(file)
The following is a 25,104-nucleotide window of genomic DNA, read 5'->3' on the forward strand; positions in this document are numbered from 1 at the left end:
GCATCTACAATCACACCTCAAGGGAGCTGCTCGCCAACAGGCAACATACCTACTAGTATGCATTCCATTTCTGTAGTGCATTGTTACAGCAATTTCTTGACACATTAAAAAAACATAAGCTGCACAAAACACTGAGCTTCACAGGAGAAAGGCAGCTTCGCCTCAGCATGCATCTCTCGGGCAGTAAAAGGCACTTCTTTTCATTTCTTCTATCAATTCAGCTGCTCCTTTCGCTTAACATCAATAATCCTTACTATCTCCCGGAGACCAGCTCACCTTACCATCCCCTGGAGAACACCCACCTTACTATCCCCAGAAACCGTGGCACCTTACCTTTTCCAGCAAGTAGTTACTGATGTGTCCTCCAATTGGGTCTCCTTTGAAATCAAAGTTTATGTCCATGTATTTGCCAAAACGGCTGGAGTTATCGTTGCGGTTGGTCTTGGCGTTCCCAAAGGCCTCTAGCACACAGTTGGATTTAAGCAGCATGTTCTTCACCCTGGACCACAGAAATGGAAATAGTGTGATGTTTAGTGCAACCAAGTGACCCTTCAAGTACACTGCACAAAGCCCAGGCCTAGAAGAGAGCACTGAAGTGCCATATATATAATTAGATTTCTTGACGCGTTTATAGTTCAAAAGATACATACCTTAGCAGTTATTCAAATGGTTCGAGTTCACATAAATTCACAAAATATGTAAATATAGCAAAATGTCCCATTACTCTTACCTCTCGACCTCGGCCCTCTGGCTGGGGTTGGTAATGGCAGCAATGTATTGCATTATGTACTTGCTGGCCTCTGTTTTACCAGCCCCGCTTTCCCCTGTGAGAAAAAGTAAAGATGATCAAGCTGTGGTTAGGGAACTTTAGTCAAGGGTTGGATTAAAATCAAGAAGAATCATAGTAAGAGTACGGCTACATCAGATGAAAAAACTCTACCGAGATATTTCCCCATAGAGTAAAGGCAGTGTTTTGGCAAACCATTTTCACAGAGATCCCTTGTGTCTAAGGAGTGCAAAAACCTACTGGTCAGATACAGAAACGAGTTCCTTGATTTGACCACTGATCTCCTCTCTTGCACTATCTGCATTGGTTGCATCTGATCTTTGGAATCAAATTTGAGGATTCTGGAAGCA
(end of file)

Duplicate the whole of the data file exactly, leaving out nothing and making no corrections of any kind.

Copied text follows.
The following is a 25,104-nucleotide window of genomic DNA, read 5'->3' on the forward strand; positions in this document are numbered from 1 at the left end:
GCATCTACAATCACACCTCAAGGGAGCTGCTCGCCAACAGGCAACATACCTACTAGTATGCATTCCATTTCTGTAGTGCATTGTTACAGCAATTTCTTGACACATTAAAAAAACATAAGCTGCACAAAACACTGAGCTTCACAGGAGAAAGGCAGCTTCGCCTCAGCATGCATCTCTCGGGCAGTAAAAGGCACTTCTTTTCATTTCTTCTATCAATTCAGCTGCTCCTTTCGCTTAACATCAATAATCCTTACTATCTCCCGGAGACCAGCTCACCTTACCATCCCCTGGAGAACACCCACCTTACTATCCCCAGAAACCGTGGCACCTTACCTTTTCCAGCAAGTAGTTACTGATGTGTCCTCCAATTGGGTCTCCTTTGAAATCAAAGTTTATGTCCATGTATTTGCCAAAACGGCTGGAGTTATCGTTGCGGTTGGTCTTGGCGTTCCCAAAGGCCTCTAGCACACAGTTGGATTTAAGCAGCATGTTCTTCACCCTGGACCACAGAAATGGAAATAGTGTGATGTTTAGTGCAACCAAGTGACCCTTCAAGTACACTGCACAAAGCCCAGGCCTAGAAGAGAGCACTGAAGTGCCATATATATAATTAGATTTCTTGACGCGTTTATAGTTCAAAAGATACATACCTTAGCAGTTATTCAAATGGTTCGAGTTCACATAAATTCACAAAATATGTAAATATAGCAAAATGTCCCATTACTCTTACCTCTCGACCTCGGCCCTCTGGCTGGGGTTGGTAATGGCAGCAATGTATTGCATTATGTACTTGCTGGCCTCTGTTTTACCAGCCCCGCTTTCCCCTGTGAGAAAAAGTAAAGATGATCAAGCTGTGGTTAGGGAACTTTAGTCAAGGGTTGGATTAAAATCAAGAAGAATCATAGTAAGAGTACGGCTACATCAGATGAAAAAACTCTACCGAGATATTTCCCCATAGAGTAAAGGCAGTGTTTTGGCAAACCATTTTCACAGAGATCCCTTGTGTCTAAGGAGTGCAAAAACCTACTGGTCAGATACAGAAACGAGTTCCTTGATTTGACCACTGATCTCCTCTCTTGCACTATCTGCATTGGTTGCATCTGATCTTTGGAATCAAATTTGAGGATTCTGGAAGCA